CBD is a chemical compound found in the cannabis and hemp plants. In order to obtain CBD from the plant, so it can be formulated as a tincture or infused into another product, it must be extracted from the plant material. There are other chemical compounds found in cannabis and hemp. In this context, cannabinoids and terpenes are the most significant of these compounds.


So, if it’s not psychoactive, what exactly is hemp used for? Ever since the Neolithic Age when farmers in China first cultivated this plant, the use of hemp grew in order to fulfill many different needs people had through history. It is now used to make clothing, biofuels, foods, health products, body care products and even plastic composites. One source suggests that this “magical plant” is currently used to create more than 25 thousand different products – as many as petroleum. The U.S. hemp industry was estimated to be worth around 500 million USD in annual retail sales in 2012, and this number is quickly trending upward, according to Hemp Industries Association.

However, if it was sourced from actual marijuana (i.e. cannabis that contains more than 2% THC by volume), then it is technically illegal. Most of the best CBD oils for pain that you find in dispensaries in states like Colorado, California, and Washington (as well as other states where weed is legal) will have been extracted from marijuana plants — not industrial hemp plants. Unfortunately, this means that these products are not allowed to be sold online and shipped across state lines to “non-legal” states.
Hemp has very low levels of another cannabis compound, tetrahydrocannabinol (THC) — the main psychoactive compound in marijuana. Evidence suggests that THC — not CBD — causes the symptoms people associate with getting high on marijuana, Blessing says. Unlike marijuana, which the CDC argues is addictive, CBD also doesn’t seem to be, according to the World Health Organization.
Tetrahydrocannabinol is the most abundant cannabinoid in most medical and recreational marijuana strains. However, in hemp THC is a minor constituent and appears only in trace amounts under 0.3% by dry weight, as required by the U.S. government for hemp products. THC mimics the action of anandamide, a neurotransmitter naturally produced in the human body, and binds to CB1 receptors in the endocannabinoid system found mostly in the brain. The extremely low levels of THC in hemp make hemp oil non-psychoactive and safe for all ages to use.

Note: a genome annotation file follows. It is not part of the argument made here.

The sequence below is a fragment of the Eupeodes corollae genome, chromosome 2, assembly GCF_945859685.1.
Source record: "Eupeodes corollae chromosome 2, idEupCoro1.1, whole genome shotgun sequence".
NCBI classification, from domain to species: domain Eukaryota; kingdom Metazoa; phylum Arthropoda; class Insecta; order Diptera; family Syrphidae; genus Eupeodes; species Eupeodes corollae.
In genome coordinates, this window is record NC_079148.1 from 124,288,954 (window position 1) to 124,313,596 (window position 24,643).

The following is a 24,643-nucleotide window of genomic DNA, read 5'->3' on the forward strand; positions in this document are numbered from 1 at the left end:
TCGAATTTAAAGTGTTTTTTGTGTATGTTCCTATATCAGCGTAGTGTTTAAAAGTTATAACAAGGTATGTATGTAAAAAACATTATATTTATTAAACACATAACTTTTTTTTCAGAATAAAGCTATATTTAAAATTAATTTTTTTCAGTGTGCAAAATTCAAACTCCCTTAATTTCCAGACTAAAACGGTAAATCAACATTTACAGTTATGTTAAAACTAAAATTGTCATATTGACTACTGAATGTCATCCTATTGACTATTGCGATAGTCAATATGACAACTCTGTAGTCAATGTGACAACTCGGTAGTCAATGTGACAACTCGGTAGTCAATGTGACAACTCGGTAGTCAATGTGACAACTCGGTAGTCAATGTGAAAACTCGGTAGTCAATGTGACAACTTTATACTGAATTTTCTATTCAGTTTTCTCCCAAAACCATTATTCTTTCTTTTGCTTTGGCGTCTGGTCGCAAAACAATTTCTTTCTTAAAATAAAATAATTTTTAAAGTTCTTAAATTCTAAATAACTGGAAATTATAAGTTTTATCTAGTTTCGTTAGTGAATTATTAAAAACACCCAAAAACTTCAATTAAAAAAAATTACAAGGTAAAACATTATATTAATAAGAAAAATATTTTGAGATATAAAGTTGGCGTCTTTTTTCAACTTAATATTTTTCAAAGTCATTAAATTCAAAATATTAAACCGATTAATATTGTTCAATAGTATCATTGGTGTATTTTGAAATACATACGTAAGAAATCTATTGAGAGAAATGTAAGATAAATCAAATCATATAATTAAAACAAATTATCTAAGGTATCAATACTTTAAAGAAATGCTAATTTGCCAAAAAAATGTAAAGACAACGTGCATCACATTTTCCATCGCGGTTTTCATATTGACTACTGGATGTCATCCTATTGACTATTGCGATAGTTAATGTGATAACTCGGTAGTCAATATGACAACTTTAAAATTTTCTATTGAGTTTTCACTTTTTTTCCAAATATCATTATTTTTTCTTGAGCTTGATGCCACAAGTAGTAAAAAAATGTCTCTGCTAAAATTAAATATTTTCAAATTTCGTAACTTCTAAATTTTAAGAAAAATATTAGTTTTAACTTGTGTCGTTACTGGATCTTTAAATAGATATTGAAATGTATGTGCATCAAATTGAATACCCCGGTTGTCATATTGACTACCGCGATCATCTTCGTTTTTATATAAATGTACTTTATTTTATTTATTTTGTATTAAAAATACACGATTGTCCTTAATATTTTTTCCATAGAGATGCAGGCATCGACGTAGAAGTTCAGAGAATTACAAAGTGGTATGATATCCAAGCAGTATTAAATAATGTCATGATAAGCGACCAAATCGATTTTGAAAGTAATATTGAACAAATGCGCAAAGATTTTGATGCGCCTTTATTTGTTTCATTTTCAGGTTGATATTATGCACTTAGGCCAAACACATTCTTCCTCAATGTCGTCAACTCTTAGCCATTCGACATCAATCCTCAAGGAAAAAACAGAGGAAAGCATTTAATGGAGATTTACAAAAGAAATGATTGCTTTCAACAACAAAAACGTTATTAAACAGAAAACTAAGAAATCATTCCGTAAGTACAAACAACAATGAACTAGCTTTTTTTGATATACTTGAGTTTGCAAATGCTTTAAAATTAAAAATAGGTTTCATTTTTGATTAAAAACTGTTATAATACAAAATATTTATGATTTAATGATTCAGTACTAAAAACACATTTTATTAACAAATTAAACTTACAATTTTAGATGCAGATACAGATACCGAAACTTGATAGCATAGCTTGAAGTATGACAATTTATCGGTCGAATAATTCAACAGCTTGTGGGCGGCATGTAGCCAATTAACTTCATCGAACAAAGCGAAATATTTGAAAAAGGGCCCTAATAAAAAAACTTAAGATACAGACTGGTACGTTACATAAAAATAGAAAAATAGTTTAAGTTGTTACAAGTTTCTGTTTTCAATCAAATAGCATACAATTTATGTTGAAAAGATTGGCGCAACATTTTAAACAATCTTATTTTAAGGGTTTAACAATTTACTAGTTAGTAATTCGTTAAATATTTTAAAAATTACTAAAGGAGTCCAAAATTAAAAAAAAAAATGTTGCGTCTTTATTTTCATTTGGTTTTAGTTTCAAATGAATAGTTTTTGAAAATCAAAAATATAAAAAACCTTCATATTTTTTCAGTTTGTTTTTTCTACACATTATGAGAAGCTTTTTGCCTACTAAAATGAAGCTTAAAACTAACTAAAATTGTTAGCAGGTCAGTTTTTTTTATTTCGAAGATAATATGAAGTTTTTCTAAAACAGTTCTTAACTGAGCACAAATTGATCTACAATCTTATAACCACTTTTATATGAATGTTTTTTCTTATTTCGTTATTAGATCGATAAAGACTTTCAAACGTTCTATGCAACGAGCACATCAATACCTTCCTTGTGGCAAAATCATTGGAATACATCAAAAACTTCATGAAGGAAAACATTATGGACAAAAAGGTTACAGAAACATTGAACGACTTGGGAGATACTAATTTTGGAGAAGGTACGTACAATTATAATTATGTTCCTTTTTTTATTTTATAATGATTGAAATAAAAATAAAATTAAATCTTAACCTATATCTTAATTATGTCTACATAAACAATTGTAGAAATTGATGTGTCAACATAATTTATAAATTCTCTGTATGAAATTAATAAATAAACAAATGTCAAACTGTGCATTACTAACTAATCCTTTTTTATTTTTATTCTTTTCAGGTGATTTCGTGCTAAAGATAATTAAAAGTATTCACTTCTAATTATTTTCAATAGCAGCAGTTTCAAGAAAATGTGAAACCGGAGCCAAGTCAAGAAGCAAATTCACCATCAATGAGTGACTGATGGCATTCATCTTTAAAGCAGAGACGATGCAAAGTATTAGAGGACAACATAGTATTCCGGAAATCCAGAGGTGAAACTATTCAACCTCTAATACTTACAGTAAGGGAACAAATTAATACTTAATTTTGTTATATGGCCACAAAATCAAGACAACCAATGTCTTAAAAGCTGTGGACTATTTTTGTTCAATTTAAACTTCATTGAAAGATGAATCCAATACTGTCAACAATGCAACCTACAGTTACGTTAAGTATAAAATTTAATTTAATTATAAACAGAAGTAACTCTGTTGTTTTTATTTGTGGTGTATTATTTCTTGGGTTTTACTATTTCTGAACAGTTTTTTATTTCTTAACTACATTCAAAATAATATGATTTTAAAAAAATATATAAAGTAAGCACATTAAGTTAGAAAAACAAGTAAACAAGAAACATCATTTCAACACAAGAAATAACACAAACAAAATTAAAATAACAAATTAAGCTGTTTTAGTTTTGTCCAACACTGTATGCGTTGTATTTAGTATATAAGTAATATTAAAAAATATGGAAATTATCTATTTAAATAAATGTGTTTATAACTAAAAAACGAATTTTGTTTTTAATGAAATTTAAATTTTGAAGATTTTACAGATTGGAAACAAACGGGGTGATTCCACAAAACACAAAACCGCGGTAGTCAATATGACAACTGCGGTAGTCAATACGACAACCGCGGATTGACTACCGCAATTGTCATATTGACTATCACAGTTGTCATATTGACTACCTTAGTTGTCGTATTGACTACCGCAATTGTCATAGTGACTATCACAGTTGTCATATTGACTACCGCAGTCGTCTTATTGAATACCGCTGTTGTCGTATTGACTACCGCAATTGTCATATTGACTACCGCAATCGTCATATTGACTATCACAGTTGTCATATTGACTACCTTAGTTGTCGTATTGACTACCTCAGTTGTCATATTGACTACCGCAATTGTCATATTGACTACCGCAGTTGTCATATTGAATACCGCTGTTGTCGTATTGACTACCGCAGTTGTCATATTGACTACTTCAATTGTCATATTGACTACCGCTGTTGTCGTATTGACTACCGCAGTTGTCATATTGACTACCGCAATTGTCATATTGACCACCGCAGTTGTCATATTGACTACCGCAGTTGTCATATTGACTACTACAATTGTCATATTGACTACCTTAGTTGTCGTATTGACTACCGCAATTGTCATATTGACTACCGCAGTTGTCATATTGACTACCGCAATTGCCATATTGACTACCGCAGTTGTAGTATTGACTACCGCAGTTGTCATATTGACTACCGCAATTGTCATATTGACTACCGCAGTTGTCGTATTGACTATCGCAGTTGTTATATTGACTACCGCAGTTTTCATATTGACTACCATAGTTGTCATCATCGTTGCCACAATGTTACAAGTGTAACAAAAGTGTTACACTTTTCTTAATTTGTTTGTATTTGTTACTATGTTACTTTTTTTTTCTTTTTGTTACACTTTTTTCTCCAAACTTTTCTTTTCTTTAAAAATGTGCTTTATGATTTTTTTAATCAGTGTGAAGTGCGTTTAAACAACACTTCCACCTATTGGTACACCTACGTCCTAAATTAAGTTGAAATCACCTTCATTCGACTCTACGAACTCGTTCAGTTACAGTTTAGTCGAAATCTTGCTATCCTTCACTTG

You are likely very familiar with the dangers that prescription painkillers (and other pharmaceuticals) present. In fact, it’s estimated that the majority of CBD oil users attempt to switch to the all-natural therapy for the precise reason of kicking prescription med habits, which all too often cause an overwhelming array of irritability, sleep disruption, digestive complications, and even thoughts of suicide.

Full spectrum (or “whole plant”) products contain CBD as well as terpenes and other cannabinoids such as CBG, CBN and trace amounts of THC. Usually these will be in ratios that were naturally-occurring and extracted from the plant and specific strain. Terpenes and cannabinoids are occasionally added back into products as an isolated form to raise the potency of the product.
Since pot increases alpha and theta sleep, it inhibits delta sleep, so it also inhibits growth hormone and klotho, the anti aging hormone. You may unknowingly be putting your body into a catabolic state speeding the destruction of your connective tissue and breaking down your connective tissue at a faster rate thus aging you faster, instead of building up stronger connective tissue which is your goal in getting healthy, normal, plus staying young.
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Unlike THC, which primarily binds to CB-1 receptors located in the brain, CBD works in the body by manipulating receptors throughout organ tissues, the immune system, the pain response system, the hormonal system, and other whole-body regulatory systems. Basically, since its receptors have been found to exist in virtually every cell and tissue type in the body, CBD is believed to work on every aspect of human health and behavior – from the subcellular level to the whole-body leve and beyond.